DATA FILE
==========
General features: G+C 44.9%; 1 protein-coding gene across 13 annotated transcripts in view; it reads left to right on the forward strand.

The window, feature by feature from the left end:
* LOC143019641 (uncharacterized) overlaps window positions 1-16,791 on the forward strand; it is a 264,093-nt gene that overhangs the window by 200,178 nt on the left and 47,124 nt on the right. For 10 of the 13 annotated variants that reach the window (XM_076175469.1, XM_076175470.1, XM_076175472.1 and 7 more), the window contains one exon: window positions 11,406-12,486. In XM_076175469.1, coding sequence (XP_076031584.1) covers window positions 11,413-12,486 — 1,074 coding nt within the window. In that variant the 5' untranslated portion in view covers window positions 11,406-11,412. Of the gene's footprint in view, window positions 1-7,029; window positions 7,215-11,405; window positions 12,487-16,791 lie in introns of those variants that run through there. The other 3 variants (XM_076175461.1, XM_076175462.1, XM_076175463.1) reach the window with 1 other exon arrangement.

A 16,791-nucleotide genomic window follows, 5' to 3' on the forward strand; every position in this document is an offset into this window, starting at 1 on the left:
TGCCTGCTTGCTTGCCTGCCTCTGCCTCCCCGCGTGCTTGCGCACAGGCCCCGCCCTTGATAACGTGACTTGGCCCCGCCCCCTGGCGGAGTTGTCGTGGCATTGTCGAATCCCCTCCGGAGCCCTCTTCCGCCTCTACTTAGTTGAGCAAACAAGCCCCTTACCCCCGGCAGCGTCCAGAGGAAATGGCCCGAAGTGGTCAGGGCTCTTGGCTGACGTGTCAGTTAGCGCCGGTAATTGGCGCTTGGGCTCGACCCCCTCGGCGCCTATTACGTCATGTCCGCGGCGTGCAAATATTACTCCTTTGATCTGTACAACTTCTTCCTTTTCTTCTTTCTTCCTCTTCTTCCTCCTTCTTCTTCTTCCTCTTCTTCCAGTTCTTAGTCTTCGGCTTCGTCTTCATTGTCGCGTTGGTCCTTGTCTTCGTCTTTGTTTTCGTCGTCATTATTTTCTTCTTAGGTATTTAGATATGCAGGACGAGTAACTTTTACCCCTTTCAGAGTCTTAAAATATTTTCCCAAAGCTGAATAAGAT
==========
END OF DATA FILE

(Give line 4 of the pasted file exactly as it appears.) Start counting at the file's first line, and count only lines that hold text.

A 16,791-nucleotide genomic window follows, 5' to 3' on the forward strand; every position in this document is an offset into this window, starting at 1 on the left: